SingleOrRange[idx] 1 bit 0=Single VendorId 1=VendorId range Whether a single VendorId or a start/end range of VendorIds is given
SingleVendorId[idx] 16 bits A single VendorId. Exclusive with Start/EndVendorId.
StartVendorId[idx] 16 bits The start of an inclusive range of VendorIds Exclusive with SingleVendorId. Must be paired with a EndVendorId
EndVendorId[idx] 16 bits The end of an inclusive range of VendorIds Exclusive with SingleVendorId. Must be paired with a StartVendorId.

Example Vendor Consent String

Example consent string field values for the case:

  • all VendorId consents given, except VendorId=9

  • for VendorListVersion=8 which has 2011 VendorIds defined

  • by Consent Manager Provider Id #7

Field Decimal Value Meaning Binary Value
Version 1 Consent String Format Version #1 000001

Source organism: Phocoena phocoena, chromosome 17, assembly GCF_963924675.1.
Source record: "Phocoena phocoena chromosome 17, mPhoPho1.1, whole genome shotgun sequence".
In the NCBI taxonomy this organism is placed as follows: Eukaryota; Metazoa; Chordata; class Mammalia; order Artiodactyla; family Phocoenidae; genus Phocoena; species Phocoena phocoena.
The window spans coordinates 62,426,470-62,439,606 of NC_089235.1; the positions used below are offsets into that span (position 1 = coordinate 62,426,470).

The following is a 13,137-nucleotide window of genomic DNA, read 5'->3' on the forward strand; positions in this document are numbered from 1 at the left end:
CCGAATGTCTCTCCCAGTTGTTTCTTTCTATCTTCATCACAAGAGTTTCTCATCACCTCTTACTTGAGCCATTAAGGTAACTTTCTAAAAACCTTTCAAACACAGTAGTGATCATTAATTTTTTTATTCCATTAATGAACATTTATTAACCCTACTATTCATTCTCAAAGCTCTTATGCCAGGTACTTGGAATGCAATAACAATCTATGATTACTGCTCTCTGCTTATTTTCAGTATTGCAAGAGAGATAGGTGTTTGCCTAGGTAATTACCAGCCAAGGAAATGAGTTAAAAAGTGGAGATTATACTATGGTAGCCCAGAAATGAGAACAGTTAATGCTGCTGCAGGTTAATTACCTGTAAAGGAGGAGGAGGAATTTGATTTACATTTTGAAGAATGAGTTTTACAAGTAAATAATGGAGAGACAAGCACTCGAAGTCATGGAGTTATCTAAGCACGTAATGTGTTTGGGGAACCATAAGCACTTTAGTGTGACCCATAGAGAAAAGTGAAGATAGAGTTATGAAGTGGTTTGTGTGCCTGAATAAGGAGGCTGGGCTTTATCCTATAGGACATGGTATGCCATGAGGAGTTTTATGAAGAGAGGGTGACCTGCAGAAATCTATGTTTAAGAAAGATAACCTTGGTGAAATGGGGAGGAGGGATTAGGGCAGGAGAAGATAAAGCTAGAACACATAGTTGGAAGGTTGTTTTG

Created 15100821554 2017-11-07T19:15:55.4Z 001110000100000101000100000000110010
LastUpdated 15100821554 2017-11-07T19:15:55.4Z 001110000100000101000100000000110010
CmpId 7 The ID assigned to the CMP 000000000111
CmpVersion 1 Consent Manager Provider version for logging 000000000001
ConsentScreen 3 Screen number in the CMP where consent was given 000011
ConsentLanguage "EN" (E=4, N=13) Two-letter ISO639-1 language code that CMP asked for consent in 000100 001101
VendorListVersion 8 The vendor list version at the time this consent string value was set 000000001000
PurposesAllowed 14680064 Purposes #1, 2, and 3 are allowed 111000000000000000000000
MaxVendorId 2011 Number of VendorIds in that vendor list 0000011111011011
EncodingType 1 Range encoding (not bitfield) 1
DefaultConsent 1 Default is "Consent" 1
NumEntries 1 One "range or single" entry 000000000001
SingleOrRange[0] 0 A single VendorId (which is "No Consent") 0
SingleVendorId[0] 9 VendorId=9 has No Consent (opposite of Default Consent) 0000000000001001
fillbits The binary bits should be padded at the end with zeroes to the nearest multiple of 8 bits 00000

Concatenated cookie value field bits

The complete byte-oriented consent string representation for the previously shown example is: